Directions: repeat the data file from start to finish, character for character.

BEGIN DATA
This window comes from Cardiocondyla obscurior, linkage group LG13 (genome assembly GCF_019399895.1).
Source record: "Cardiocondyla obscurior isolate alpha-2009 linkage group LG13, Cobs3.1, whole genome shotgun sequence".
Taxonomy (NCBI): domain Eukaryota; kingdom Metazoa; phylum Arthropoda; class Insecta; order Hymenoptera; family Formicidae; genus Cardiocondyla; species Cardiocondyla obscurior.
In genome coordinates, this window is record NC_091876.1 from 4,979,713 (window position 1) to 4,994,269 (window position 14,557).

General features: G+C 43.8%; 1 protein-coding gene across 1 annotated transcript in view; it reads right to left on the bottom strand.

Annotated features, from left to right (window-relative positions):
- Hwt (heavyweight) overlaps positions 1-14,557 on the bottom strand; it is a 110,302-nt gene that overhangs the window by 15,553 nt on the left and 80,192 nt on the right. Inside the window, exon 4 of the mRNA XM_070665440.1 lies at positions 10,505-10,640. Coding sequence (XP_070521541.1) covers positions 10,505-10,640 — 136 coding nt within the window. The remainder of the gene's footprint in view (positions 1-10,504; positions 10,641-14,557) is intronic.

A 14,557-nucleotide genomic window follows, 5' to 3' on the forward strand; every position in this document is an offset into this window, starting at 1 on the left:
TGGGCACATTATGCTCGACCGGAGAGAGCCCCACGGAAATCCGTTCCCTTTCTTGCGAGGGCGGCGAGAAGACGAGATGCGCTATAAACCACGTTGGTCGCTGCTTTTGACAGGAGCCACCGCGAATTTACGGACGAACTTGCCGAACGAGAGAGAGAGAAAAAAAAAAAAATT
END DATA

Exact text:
This window comes from Cardiocondyla obscurior, linkage group LG13 (genome assembly GCF_019399895.1).
Source record: "Cardiocondyla obscurior isolate alpha-2009 linkage group LG13, Cobs3.1, whole genome shotgun sequence".
Taxonomy (NCBI): domain Eukaryota; kingdom Metazoa; phylum Arthropoda; class Insecta; order Hymenoptera; family Formicidae; genus Cardiocondyla; species Cardiocondyla obscurior.
In genome coordinates, this window is record NC_091876.1 from 4,979,713 (window position 1) to 4,994,269 (window position 14,557).

General features: G+C 43.8%; 1 protein-coding gene across 1 annotated transcript in view; it reads right to left on the bottom strand.

Annotated features, from left to right (window-relative positions):
- Hwt (heavyweight) overlaps positions 1-14,557 on the bottom strand; it is a 110,302-nt gene that overhangs the window by 15,553 nt on the left and 80,192 nt on the right. Inside the window, exon 4 of the mRNA XM_070665440.1 lies at positions 10,505-10,640. Coding sequence (XP_070521541.1) covers positions 10,505-10,640 — 136 coding nt within the window. The remainder of the gene's footprint in view (positions 1-10,504; positions 10,641-14,557) is intronic.

A 14,557-nucleotide genomic window follows, 5' to 3' on the forward strand; every position in this document is an offset into this window, starting at 1 on the left:
TGGGCACATTATGCTCGACCGGAGAGAGCCCCACGGAAATCCGTTCCCTTTCTTGCGAGGGCGGCGAGAAGACGAGATGCGCTATAAACCACGTTGGTCGCTGCTTTTGACAGGAGCCACCGCGAATTTACGGACGAACTTGCCGAACGAGAGAGAGAGAAAAAAAAAAAAATT